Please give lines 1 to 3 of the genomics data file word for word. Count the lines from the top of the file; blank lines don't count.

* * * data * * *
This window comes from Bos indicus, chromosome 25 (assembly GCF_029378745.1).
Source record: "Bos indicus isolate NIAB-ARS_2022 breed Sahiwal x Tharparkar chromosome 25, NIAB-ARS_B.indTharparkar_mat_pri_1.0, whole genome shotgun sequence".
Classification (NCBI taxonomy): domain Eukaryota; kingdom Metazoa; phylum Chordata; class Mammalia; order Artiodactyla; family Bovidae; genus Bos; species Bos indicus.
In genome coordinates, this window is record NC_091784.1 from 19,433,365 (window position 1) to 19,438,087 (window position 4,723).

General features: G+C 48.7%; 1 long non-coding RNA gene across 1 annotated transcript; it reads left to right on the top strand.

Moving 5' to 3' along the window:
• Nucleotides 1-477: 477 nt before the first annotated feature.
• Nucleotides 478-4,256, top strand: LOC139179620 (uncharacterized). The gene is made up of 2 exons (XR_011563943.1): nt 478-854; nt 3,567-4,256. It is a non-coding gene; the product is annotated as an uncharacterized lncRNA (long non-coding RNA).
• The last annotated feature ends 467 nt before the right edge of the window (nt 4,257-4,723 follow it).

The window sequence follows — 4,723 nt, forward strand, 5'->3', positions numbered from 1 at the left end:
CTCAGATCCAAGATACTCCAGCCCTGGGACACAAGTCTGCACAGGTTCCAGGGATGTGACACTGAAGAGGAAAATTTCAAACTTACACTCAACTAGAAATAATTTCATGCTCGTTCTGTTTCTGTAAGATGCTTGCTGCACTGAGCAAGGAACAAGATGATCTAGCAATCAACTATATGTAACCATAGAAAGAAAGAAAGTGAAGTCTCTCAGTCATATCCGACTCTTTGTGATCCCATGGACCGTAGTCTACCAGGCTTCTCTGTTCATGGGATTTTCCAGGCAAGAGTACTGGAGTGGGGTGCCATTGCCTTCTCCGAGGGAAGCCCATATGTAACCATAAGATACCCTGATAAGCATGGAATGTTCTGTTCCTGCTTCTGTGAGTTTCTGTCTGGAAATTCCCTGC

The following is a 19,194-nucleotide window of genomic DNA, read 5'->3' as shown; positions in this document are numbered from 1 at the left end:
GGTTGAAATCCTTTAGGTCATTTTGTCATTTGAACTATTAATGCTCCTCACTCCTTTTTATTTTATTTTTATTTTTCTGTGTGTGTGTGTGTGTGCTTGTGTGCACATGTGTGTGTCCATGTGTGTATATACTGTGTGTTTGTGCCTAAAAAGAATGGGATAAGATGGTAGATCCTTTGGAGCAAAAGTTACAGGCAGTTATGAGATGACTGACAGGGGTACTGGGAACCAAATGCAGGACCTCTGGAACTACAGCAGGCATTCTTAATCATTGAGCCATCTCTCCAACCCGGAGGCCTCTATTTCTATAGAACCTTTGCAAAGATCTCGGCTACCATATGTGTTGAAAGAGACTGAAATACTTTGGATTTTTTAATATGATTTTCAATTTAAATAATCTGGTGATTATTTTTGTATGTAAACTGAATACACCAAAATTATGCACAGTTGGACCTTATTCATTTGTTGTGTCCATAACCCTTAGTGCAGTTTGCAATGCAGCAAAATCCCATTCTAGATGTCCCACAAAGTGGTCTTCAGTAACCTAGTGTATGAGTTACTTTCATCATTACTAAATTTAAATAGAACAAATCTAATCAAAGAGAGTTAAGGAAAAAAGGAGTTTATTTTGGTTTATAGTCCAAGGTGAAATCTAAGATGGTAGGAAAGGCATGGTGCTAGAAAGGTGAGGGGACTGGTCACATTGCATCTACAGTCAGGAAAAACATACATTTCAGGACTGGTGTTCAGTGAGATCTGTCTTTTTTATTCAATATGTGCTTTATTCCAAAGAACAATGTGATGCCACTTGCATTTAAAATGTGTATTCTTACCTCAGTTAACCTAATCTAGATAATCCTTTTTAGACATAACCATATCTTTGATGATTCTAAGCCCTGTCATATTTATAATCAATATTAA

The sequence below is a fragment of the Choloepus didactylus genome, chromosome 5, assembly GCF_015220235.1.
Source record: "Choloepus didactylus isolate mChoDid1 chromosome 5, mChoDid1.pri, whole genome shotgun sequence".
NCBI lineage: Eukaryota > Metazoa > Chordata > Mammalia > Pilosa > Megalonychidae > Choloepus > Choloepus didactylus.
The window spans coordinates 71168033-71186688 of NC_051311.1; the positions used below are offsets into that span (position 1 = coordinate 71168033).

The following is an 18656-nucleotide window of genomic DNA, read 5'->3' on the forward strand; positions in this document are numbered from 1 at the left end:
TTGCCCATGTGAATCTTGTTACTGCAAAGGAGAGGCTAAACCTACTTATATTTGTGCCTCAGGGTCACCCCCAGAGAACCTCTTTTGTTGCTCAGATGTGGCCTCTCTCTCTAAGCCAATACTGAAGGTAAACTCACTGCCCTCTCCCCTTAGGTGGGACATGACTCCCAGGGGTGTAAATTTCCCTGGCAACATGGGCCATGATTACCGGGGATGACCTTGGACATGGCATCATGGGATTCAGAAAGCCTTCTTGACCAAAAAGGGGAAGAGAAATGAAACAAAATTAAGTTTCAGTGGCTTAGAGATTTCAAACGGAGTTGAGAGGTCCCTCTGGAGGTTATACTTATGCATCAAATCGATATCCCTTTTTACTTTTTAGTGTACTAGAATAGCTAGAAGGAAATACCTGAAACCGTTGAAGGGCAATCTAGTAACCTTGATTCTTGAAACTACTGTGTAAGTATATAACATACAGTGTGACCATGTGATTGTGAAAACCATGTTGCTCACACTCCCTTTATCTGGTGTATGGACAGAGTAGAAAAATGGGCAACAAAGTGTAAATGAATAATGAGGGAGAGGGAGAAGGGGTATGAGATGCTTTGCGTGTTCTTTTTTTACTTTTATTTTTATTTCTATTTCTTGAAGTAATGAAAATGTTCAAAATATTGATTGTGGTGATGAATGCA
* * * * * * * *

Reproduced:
This window comes from Bos indicus, chromosome 25 (assembly GCF_029378745.1).
Source record: "Bos indicus isolate NIAB-ARS_2022 breed Sahiwal x Tharparkar chromosome 25, NIAB-ARS_B.indTharparkar_mat_pri_1.0, whole genome shotgun sequence".
Classification (NCBI taxonomy): domain Eukaryota; kingdom Metazoa; phylum Chordata; class Mammalia; order Artiodactyla; family Bovidae; genus Bos; species Bos indicus.